Golf Savannah 563 Review

By: Tim van Duyl, Photography by: Matt Fehlberg


With a 1935kg Tare, the Golf Savannah 563 has mass appeal finds Tim van Duyl

Approaching the Savannah 563 I liked what I saw. The compact body sits high on a chassis suspended by AL-KO’s tough Enduro Outback suspension. The rear has had consideration for off road work (though I found out not enough) and there are plenty of access ports for what looked to be a front bin and what I later found out was one of my favorite features, an excellent external kitchen.

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LIVEABILITY

A 80w solar panel feeding into a 100 amp hour battery comes as standard and there is scope to option on more and with up to 180 litres of water stored in a well shielded tanks under the floor, there is capacity to stay off-grid a few days at a time so long as you do not blast the rooftop AC. Gas is stored in a well compartmentalised front bin that complies with modern regulations for venting and separation from ignition sources.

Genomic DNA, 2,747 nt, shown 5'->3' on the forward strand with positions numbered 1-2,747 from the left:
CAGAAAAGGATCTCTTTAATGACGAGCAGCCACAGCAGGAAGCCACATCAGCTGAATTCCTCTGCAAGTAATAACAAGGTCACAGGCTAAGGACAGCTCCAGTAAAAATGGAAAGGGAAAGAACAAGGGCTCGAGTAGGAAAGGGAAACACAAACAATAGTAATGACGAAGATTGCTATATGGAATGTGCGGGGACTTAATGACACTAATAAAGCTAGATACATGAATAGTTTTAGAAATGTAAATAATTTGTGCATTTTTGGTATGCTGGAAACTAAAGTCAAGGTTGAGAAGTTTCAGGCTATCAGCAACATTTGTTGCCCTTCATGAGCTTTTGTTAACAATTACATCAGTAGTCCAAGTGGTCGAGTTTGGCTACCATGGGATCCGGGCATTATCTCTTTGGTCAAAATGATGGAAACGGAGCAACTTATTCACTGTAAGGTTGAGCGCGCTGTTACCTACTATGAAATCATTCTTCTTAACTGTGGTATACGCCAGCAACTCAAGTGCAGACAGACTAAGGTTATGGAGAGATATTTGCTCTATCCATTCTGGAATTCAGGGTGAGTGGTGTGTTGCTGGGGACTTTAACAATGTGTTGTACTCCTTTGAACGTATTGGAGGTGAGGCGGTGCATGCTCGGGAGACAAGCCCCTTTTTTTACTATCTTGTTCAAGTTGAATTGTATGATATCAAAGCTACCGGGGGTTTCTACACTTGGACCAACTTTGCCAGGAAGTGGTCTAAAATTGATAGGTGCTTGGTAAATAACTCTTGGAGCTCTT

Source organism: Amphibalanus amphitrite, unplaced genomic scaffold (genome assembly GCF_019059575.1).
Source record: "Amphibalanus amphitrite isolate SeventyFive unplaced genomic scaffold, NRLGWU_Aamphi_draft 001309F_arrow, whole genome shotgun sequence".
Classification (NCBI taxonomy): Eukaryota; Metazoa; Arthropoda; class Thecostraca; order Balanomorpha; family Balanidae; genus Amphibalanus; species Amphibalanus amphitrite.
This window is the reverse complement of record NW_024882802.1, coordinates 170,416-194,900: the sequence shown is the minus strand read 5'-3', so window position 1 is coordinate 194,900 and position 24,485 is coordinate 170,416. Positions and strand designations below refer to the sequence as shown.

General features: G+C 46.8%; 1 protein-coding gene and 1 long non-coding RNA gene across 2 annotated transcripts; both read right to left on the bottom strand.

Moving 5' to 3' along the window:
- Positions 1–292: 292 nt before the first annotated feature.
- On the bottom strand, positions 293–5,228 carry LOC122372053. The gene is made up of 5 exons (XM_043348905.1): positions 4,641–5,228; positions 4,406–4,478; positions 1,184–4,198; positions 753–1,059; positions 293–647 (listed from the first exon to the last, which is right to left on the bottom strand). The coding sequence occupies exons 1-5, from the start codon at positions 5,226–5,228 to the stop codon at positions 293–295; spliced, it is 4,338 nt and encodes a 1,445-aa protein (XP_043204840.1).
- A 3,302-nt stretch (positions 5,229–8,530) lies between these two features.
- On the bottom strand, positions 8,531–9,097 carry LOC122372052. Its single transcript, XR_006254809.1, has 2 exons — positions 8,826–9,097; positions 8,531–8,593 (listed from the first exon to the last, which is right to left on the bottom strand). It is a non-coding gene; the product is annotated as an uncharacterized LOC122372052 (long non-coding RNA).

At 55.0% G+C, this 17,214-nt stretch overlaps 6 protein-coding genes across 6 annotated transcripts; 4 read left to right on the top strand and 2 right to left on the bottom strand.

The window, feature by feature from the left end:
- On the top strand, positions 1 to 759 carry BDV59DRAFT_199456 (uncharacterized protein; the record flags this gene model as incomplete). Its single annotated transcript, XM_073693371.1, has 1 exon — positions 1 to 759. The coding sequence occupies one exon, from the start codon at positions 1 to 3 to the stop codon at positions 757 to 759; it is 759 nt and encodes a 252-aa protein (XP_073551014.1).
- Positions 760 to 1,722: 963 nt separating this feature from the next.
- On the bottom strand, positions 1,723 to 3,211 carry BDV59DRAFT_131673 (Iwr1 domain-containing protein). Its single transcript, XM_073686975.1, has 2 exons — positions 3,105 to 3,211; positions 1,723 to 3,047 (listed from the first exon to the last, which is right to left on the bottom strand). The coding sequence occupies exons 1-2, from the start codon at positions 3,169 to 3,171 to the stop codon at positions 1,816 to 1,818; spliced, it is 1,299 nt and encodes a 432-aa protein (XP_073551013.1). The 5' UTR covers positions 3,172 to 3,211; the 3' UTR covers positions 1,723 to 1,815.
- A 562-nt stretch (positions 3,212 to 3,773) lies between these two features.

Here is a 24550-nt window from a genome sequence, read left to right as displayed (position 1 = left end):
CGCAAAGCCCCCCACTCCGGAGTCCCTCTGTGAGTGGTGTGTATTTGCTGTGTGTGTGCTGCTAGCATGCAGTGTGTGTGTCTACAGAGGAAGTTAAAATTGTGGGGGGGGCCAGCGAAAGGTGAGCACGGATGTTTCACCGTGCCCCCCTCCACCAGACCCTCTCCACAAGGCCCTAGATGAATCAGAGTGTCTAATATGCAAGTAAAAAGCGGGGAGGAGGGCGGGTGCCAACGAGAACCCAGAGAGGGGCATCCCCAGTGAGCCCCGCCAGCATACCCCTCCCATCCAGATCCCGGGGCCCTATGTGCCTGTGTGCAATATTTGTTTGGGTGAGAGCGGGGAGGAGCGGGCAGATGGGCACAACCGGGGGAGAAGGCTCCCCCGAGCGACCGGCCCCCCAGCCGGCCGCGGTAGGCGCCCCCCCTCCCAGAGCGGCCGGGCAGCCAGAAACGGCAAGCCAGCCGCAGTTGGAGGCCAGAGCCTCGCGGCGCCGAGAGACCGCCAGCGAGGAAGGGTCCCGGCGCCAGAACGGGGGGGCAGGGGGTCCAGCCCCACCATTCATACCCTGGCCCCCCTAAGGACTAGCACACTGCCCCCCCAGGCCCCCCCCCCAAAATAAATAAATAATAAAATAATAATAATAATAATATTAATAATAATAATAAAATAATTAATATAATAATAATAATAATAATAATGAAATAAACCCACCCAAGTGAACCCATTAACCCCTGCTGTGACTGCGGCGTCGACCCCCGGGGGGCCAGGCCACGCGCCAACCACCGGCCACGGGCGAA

214 Eldee Station AL-KO AVAN 2 Matt Fehlberg.jpgThe layout is traditional with a north-south double main bed, L-lounge opposite a compact galley and shower over toilet opposite the door at the rear. The cabinetry is simple, very traditional, which I respect will not upset anyone but it also lacks inspiration and wow factor. The amenities are great with a three burner, one electric element cooktop above an oven, good sized three-way fridge and LG microwave. It has more than enough to look after a feast for many, more than a van of this really needs which brings me to a thought.

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EXTERNAL KITCHEN